BLACK RIVER FALLS, Wis. (WKBT) - As of 2022, 98 indigenous women and girls have gone missing or have been murdered in the state of Wisconsin, and that number only represents those who have been reported.
The 'Heart Spirits' art installation project aims to bring awareness to violence against native women and girls.
Canadian Artist Cheryl Ring brought Black River Falls students and staff together on Wednesday to create ceramic hearts for each of those missing and murdered women.
This installation of Heart Spirits will be the first of its kind in Wisconsin.
Ring says she wants everyone to realize these women are more than a statistic or the 'MMIWG' acronym.
"Within that acronym, there are women, their names, they're human, and they have extended family and community who love them and miss them," said Ring.
Special Education Teacher Connie Helstad was inspired to contact Ring after seeing her installation of ceramic hearts at MSP Airport.
Helstad hopes this project will help create change in the Black River Falls community.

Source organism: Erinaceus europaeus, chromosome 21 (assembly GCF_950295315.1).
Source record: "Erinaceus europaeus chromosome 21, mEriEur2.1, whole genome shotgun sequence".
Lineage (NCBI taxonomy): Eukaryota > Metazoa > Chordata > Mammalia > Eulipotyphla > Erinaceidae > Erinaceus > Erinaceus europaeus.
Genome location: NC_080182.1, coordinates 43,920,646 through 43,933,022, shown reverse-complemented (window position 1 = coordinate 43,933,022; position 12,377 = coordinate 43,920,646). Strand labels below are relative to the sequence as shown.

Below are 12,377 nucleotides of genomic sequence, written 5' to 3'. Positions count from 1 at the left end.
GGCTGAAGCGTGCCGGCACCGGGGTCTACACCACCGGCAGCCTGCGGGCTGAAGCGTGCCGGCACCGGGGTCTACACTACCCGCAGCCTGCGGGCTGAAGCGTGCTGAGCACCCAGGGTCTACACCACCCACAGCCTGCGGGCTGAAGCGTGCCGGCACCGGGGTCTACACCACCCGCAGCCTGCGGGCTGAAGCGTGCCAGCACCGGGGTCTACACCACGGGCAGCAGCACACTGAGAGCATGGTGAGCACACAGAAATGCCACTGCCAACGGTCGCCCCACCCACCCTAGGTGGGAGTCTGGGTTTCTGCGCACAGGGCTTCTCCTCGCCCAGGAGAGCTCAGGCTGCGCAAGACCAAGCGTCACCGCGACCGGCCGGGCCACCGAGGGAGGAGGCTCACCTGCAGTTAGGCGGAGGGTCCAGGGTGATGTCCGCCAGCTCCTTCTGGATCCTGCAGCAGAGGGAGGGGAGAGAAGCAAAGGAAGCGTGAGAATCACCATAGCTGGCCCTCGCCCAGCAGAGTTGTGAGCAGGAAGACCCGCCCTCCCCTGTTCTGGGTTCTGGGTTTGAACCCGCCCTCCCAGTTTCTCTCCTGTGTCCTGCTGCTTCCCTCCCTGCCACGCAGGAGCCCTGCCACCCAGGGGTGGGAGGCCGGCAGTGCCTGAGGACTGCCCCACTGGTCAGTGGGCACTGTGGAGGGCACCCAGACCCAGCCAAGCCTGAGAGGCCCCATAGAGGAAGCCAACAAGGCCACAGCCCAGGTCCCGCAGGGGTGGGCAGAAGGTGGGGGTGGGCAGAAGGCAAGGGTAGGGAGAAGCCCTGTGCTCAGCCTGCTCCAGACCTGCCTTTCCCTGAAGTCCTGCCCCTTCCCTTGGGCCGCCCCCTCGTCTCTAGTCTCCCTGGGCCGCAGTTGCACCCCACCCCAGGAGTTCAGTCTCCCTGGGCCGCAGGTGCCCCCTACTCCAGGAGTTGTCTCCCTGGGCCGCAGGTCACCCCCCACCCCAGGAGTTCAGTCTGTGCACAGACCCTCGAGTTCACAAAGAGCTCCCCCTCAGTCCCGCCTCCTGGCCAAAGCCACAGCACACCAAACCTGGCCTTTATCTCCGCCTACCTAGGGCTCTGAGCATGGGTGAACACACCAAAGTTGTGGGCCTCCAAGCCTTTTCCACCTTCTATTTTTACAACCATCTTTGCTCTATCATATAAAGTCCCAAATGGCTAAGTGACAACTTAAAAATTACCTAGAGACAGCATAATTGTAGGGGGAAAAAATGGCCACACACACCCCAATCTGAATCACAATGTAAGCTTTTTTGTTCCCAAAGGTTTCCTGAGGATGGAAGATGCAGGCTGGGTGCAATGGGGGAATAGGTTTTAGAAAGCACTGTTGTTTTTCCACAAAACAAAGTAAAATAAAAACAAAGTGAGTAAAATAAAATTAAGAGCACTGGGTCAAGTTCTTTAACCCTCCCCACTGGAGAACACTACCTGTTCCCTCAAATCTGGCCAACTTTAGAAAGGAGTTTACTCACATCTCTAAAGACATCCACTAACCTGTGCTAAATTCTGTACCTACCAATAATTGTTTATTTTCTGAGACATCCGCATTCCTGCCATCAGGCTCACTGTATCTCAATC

"This is a small project, but we hope that every single year, we will acknowledge the fact that human trafficking continues, that it impacts our indigenous people at a much higher rate than any other demographic," said Helstad. "Awareness is key."
Wisconsin Governor Tony Evers also stopped in to help out and talk to students.
He's spent the last couple of days talking to tribal leaders as they gathered for the State of the Tribes.
Gov. Evers says the most important work happens at the local level, but he believes in working together to improve the lives of tribal nations in the state.
"I am a firm believer that tribal nations in Wisconsin are sovereign and that the people that are in charge of that leadership are my equals," said Gov. Evers. "I feel very strongly about this issue, period."
The ceramic hearts made today will be dried and fired in a kiln.
There will be a reveal ceremony on May 4 with an MMIW awareness event at the high school.